CFI - Creative Frame Interpolation
All of Epson's G series projectors offer CFI, not just the G7905U. With CFI - creative frame interpolation - sometimes called "smooth motion" extra frames are inserted into the content, so that objects moving quickly across the images, from one frame to the next, can be smoothed by having those moving objects half way between frame 1 and frame two, by creating a frame 1a.
This is a common feature on home theater projectors over about $2000 and it's showing up on a number of commercial projectors as well. Epson has a lot of experience with CFI, so no surprise that it works very well on the Powerlite Pro G7905 that I'm working with. Smoothing is effective, especially on 24fps content, but also on faster frame rates.
Note, like a number of other features, CFI is disabled when pixel shifting is engaged. That makes sense, since pixel shifting is already "firing" the panels twice, once, then shifting and firing again with slightly different processed data.
Epson G7905U - Advanced Networking and Emulation Mode
No surprises here, like all larger venue commercial projector manufacturers, Epson offers up some pretty advanced networking. Much of that is accomplished by offering compatibility with Crestron RoomView, AMX, Extron XTP, and Control4 SDDP.
With all that support this Epson delivers remote monitoring, push notifications, messaging, scheduling, Content over IP, and a lot more.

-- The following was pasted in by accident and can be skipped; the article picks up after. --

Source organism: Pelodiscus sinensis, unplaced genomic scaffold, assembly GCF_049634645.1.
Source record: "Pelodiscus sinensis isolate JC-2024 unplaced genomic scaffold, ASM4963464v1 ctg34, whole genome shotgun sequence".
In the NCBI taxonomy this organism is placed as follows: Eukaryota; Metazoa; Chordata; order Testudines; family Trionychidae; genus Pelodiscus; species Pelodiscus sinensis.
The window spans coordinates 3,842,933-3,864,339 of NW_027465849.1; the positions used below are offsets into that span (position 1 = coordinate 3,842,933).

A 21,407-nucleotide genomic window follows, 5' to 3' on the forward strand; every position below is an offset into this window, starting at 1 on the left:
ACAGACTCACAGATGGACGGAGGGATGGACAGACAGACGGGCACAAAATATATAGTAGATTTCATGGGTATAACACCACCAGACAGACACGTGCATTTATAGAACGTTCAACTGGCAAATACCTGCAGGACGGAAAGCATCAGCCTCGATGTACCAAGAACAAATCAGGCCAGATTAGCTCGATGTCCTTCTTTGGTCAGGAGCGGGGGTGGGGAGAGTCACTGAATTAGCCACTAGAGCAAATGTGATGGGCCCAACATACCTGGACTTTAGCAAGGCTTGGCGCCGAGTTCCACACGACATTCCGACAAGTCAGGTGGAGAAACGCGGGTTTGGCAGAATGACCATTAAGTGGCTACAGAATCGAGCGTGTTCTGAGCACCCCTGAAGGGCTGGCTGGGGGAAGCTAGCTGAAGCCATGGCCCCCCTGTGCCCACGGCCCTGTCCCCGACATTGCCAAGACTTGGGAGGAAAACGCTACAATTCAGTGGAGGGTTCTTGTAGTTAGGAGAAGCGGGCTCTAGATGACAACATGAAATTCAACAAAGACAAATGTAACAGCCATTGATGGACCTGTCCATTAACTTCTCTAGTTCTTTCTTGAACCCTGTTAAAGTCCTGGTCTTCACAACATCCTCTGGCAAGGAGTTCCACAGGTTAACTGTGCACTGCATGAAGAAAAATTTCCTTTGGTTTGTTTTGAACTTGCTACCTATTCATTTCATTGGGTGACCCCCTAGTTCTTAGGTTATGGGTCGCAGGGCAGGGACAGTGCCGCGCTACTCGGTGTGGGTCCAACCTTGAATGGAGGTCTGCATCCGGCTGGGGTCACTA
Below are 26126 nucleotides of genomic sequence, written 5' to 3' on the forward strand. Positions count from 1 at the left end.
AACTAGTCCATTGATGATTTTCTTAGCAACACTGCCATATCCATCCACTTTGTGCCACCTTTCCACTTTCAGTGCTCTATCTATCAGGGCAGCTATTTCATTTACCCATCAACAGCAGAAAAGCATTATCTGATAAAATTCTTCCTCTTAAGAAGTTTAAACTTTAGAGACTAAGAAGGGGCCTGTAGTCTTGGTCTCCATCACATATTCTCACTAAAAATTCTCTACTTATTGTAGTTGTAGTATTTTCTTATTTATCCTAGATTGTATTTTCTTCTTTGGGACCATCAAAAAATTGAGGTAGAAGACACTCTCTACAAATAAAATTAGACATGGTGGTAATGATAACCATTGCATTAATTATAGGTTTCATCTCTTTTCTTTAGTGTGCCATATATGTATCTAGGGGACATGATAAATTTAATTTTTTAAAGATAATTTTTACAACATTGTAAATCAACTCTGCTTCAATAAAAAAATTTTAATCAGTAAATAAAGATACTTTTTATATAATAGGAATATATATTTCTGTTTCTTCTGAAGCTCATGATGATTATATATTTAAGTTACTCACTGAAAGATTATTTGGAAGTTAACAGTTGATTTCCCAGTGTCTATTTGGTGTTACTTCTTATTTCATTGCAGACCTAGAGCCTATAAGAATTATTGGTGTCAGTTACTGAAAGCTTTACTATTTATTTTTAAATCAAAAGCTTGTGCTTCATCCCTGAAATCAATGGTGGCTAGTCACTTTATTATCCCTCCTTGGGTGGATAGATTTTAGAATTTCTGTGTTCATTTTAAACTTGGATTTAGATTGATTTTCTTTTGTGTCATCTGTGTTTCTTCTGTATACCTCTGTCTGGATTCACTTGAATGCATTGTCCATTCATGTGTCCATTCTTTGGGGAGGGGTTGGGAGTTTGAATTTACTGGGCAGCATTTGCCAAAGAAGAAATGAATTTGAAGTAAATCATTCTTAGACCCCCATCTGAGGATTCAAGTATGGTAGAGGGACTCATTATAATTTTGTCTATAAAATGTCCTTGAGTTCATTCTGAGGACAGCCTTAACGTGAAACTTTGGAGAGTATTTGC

We don't test networking, but these network control compatibilities in part, should assure you that the networking capabilities are there and work.
One very interesting new feature found on this G7905U projector is Epson's Emulation mode. Short version: It allows the new G series (and L series) projectors to emulate - and therefore accept Sony, Panasonic, Mitsubishi, and NEC command codes.
This is big, because it makes it much simpler to integrate one, or a number of these Epson laser projectors into existing networks of projectors that started out with projectors from those other brands.
It's only the past 4-5 years that Epson has been making a really significant push into larger venue projectors. That's never been truer than this year with fifteen new large venue projectors - six G series, and nine new laser projectors, together spanning the range from 6000 to 25000 lumens. By comparison, some of those other companies' have been building projectors have been going into large deployments for far longer. If you are an IT/AV manager, should you have a lot of, for example) big Sony projectors, you can switch or add, going forward, Epson projectors without having to change all the protocols to Epson's standard ones. (Good thinking, Epson!)